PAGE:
Thursday, 17 August 2017

Use The Force, Luke by Mark Young


He slept badly. He had visions, accompanied by horrific noises – Lawrence Welk, polka bands, or perhaps animals being strangled, being stuck, having their throats cut. It was as if he had been kidnapped off the streets, then kept in a cell with walls that expanded & contracted, & wheezed, like being in the lungs of someone with emphysema.

Then he was walking into a hall, being lead towards a large throne. There were rows of accordions on both sides of him, but segregated, keys to the left, buttons to the right. More emphysemic noise as they jeered at him. The rhythm of straps being struck on lederhosened legs.

He stood before the throne. An old concertina sat there, connected to bottles of oxygen & mineral oils. "I am the Capo del tutti accordioni," it wheezed at him through a microphone implanted in one of its pleats. "You have been found guilty of uttering threats & imprecations against La Grande Famiglia. You will be punished." The hall erupted into a cacophony of animal noises.

In the morning he awoke. He felt different, metamorphosed somehow. He tried to get out of bed, succeeded, but only by falling from it. He moved towards the mirror. It was difficult to do, felt as if he was forcing someone else to move, that he was being gripped by some thing that surrounded him with an aura of false joviality. That hovered over him & sang, "Am I blue?"

He reached the mirror. & screamed at his reflection.

*****

Mark Young's most recent books are bricolage, from gradient books of Finland, The Chorus of the Sphinxes, from Moria Books in Chicago, & some more strange meteorites, from Meritage & i.e. Press, California / New York. A limited edition chapbook, A Few Geographies, was recently released by One Sentence Poems as the initial offering in their new range.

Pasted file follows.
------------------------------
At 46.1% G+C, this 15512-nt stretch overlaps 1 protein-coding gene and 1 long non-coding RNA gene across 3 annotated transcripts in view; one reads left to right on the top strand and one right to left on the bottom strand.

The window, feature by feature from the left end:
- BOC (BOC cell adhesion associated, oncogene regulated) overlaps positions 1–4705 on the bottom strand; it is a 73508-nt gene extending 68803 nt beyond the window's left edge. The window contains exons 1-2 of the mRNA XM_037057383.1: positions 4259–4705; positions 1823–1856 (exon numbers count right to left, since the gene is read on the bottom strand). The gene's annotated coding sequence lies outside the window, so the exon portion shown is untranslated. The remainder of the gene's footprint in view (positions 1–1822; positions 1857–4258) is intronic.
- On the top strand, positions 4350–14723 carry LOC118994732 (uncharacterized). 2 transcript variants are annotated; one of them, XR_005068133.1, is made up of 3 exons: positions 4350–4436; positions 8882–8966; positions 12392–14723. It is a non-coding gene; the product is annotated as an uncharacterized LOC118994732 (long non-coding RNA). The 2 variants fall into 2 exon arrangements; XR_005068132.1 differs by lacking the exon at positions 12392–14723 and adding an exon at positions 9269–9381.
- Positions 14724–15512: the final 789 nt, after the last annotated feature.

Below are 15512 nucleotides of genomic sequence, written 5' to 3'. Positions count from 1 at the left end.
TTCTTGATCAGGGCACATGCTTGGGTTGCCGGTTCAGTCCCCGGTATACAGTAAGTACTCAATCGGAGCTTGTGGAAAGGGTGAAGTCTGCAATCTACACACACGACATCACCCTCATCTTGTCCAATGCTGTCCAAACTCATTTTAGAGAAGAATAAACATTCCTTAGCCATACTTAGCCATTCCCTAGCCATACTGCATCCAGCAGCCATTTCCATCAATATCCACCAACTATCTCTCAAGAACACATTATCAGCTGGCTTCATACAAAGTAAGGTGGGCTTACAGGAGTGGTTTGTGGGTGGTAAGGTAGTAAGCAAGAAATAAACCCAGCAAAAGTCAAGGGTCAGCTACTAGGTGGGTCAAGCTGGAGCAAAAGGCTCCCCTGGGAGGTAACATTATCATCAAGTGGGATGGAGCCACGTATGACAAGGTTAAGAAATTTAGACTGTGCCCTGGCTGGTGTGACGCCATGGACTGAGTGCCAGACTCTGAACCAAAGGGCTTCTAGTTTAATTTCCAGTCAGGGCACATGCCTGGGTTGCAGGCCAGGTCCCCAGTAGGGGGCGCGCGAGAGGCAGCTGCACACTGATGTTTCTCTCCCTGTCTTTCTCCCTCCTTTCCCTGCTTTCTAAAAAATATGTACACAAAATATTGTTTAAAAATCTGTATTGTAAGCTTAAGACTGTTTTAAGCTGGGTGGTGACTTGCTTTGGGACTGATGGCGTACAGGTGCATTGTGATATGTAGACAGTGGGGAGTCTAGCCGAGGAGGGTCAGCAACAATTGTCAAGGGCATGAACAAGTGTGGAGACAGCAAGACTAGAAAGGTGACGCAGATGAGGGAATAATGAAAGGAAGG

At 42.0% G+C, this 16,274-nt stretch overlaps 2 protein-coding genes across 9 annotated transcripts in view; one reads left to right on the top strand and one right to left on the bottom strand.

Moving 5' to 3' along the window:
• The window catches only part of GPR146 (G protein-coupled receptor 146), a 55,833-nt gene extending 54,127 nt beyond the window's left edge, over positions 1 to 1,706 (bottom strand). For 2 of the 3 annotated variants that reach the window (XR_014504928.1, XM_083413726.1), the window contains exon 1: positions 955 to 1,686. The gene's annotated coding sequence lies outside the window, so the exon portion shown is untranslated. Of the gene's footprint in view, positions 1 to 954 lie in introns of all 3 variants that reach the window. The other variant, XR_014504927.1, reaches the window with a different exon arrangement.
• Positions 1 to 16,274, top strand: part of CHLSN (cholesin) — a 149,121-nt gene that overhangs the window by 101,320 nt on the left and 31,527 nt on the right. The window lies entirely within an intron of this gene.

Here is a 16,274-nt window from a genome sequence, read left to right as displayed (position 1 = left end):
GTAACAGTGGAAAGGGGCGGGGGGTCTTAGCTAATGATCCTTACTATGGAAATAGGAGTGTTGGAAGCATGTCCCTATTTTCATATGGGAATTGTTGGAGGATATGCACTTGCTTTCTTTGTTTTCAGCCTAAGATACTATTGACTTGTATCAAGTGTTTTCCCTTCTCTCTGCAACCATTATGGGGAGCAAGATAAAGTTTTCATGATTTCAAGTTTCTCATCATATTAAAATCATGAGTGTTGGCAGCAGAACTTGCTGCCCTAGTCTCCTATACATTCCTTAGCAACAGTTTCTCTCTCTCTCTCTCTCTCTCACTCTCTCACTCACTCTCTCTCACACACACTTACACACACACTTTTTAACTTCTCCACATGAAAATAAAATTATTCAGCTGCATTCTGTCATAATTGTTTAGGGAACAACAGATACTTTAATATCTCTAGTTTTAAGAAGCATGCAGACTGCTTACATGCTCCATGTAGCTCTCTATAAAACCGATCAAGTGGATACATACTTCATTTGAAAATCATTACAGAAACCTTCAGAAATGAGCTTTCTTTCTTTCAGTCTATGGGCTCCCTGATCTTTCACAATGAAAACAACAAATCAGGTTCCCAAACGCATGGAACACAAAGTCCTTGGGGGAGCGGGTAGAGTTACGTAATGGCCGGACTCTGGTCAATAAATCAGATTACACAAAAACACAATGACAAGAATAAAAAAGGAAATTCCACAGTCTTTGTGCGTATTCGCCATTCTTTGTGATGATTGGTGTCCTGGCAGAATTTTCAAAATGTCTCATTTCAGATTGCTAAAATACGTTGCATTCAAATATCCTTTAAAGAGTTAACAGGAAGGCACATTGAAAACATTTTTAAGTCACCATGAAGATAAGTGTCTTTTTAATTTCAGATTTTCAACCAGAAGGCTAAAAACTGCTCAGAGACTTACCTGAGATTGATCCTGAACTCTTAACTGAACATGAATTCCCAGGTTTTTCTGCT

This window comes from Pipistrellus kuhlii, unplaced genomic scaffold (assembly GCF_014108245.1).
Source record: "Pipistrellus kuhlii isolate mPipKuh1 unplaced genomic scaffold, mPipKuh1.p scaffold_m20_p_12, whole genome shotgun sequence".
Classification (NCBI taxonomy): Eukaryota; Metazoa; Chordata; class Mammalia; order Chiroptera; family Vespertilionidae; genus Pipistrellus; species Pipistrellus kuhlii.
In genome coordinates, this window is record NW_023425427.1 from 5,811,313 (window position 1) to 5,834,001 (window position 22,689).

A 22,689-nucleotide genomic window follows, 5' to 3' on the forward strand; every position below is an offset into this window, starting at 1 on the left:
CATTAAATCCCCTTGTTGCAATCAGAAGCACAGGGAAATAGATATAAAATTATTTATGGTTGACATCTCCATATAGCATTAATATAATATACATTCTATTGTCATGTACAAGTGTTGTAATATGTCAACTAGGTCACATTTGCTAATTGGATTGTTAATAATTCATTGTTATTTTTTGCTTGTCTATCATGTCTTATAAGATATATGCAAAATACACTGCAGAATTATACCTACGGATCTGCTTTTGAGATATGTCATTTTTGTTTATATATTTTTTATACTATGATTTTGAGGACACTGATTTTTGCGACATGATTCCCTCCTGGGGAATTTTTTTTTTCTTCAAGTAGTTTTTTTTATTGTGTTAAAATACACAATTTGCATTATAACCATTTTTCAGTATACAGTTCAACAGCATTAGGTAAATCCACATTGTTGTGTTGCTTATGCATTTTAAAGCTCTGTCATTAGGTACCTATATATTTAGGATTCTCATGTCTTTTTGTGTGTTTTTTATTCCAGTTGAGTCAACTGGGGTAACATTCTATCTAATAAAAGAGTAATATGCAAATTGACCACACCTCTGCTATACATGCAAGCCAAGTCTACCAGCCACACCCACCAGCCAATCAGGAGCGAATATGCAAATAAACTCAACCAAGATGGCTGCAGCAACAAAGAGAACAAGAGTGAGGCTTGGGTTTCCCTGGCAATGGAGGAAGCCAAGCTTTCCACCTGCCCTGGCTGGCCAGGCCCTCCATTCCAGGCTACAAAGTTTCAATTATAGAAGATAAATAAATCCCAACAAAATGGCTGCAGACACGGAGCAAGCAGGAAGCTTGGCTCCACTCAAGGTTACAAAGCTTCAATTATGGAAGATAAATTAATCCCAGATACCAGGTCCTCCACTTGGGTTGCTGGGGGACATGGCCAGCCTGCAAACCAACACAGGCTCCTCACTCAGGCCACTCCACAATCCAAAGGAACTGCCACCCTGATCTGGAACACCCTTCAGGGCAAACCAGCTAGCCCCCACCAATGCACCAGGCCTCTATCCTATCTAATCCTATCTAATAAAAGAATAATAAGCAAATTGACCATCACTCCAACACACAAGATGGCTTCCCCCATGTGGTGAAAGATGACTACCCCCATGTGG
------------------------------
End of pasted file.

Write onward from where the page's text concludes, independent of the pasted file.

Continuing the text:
Friday, 11 August 2017

Hamlet 2.0 by JD DeHart

Bishop of Battle by bavatuesdays on Flickr


Alas, poor Yorick. Life really sucks right now. Insert melancholy Emoji here.

My daddy issues are piling up, and my uncle is not helping this situation at all. He can be such a drag. I just started a blog called “Mom, How Could You?” and it already has 200 hits. I don’t intentionally spread my unhappiness, but the attention really helps.

Sigh, poor Yorick. Oh, sigh.

To be, or not to be? That is the question. Who cares at this point? I can barely get Broadband in this spot, and this ghost guy keeps texting me. I’m tired of questions, and I have the ACT next week. It’s so unfair.

I am really starting to think about revenge, but it can be such hard work. Would I have to get up for that? I really like sleeping in, and a full-scale revenge plot sounds like it could take A LOT of planning. Even more strategy than my Angry Birds app.

Sigh. What would Rick from The Walking Dead do? He would go for revenge. I just can’t decide. Plus, who knows? It might end badly.

But at least I’m not the only depressed teen around here. This Ophelia girl is the most emo girl in town. It’s simultaneously boring and hot.
Should I suffer the slings and arrows of getting a haircut? Everybody expects me to get a job and do something important, but all I want to do is find myself. What is a sling anyway? Is that a new app?

I think I’ll just curl up in the castle and post something on Instagram.

Saturday, 5 August 2017

The Farmer and Toulouse Lautrec by Donal Mahoney

Portrait de Toulouse-Lautrec au boa.